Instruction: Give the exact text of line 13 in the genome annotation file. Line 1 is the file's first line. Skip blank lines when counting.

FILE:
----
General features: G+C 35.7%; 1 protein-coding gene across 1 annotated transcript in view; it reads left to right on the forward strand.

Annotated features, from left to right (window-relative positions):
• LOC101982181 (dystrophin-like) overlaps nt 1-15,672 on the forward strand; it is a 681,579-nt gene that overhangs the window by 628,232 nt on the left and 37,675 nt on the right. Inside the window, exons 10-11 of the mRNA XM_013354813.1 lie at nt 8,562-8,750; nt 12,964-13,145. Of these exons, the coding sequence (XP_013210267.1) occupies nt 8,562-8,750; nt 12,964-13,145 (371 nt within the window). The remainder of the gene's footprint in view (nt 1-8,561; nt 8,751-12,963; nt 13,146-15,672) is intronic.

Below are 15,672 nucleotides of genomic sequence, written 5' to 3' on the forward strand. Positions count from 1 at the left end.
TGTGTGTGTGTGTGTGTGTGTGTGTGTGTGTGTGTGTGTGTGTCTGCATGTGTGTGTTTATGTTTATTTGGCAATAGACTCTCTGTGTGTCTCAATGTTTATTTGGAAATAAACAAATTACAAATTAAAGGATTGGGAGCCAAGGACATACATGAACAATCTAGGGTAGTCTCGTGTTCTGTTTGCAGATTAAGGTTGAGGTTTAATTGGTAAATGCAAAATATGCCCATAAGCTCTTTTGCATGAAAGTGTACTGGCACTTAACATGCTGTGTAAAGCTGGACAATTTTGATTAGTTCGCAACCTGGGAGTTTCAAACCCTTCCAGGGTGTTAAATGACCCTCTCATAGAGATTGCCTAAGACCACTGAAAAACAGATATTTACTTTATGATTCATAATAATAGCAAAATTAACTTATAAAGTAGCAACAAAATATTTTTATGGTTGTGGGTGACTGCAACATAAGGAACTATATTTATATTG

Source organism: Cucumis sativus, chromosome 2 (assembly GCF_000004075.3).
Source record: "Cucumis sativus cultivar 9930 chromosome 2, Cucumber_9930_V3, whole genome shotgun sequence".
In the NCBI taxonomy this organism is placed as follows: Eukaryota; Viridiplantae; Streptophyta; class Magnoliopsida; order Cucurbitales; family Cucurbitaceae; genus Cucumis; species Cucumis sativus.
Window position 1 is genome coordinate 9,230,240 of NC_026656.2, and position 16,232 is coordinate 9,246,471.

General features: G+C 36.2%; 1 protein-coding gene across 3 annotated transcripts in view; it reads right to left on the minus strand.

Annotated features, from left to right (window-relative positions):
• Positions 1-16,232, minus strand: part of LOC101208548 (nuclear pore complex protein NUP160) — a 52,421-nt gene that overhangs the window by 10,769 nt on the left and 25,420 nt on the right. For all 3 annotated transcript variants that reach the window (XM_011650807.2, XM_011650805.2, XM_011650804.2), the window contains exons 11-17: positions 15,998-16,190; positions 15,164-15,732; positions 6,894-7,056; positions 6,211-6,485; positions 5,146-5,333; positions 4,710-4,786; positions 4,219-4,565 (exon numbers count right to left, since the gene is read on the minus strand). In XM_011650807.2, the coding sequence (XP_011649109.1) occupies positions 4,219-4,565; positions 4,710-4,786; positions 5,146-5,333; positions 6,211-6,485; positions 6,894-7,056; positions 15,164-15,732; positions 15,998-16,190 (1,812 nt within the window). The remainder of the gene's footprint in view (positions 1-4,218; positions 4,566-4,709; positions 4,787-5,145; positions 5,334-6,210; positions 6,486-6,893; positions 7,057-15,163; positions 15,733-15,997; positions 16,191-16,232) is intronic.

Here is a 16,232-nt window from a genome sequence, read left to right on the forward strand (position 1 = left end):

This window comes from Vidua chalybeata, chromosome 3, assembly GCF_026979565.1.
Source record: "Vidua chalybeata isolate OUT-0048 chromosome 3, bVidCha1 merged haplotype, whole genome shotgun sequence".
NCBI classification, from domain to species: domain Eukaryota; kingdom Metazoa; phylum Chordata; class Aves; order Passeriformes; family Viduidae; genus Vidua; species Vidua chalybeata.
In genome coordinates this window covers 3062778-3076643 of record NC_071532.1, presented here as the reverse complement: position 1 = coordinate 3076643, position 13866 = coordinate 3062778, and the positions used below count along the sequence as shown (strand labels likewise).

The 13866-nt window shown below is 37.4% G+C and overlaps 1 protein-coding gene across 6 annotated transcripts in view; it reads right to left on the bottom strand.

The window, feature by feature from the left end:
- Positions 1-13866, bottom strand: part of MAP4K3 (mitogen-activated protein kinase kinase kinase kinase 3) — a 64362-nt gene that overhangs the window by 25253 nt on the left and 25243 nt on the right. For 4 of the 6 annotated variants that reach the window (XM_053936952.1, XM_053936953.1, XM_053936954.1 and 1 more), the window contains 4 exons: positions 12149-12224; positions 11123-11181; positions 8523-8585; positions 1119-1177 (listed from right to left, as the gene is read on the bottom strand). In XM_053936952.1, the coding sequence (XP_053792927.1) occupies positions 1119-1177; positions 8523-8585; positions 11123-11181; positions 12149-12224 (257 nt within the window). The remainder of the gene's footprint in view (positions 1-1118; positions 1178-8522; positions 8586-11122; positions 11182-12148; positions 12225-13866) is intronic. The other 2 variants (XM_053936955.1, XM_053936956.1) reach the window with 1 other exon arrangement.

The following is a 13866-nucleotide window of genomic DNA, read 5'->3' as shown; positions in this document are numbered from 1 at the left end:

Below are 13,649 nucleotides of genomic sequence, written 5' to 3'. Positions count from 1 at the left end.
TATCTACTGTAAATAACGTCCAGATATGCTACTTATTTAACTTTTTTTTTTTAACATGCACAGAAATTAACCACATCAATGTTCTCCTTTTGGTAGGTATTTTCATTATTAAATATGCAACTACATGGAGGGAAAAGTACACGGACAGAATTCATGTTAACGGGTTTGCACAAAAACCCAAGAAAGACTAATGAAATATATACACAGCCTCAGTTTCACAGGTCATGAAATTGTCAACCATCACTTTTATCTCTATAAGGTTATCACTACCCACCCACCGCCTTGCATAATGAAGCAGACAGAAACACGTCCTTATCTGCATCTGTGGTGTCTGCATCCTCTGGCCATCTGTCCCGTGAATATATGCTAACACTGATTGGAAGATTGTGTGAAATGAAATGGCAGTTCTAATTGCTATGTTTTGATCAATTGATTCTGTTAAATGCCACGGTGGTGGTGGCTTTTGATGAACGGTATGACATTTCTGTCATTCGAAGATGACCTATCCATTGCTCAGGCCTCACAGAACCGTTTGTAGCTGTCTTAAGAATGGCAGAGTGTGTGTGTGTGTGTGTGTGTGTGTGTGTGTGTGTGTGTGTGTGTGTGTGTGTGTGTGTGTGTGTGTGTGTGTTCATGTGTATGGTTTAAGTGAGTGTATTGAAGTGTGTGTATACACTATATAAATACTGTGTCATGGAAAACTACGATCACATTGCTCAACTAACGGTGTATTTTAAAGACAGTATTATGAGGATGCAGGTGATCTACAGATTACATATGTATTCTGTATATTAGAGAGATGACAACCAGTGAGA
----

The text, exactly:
Here is a 16,232-nt window from a genome sequence, read left to right on the forward strand (position 1 = left end):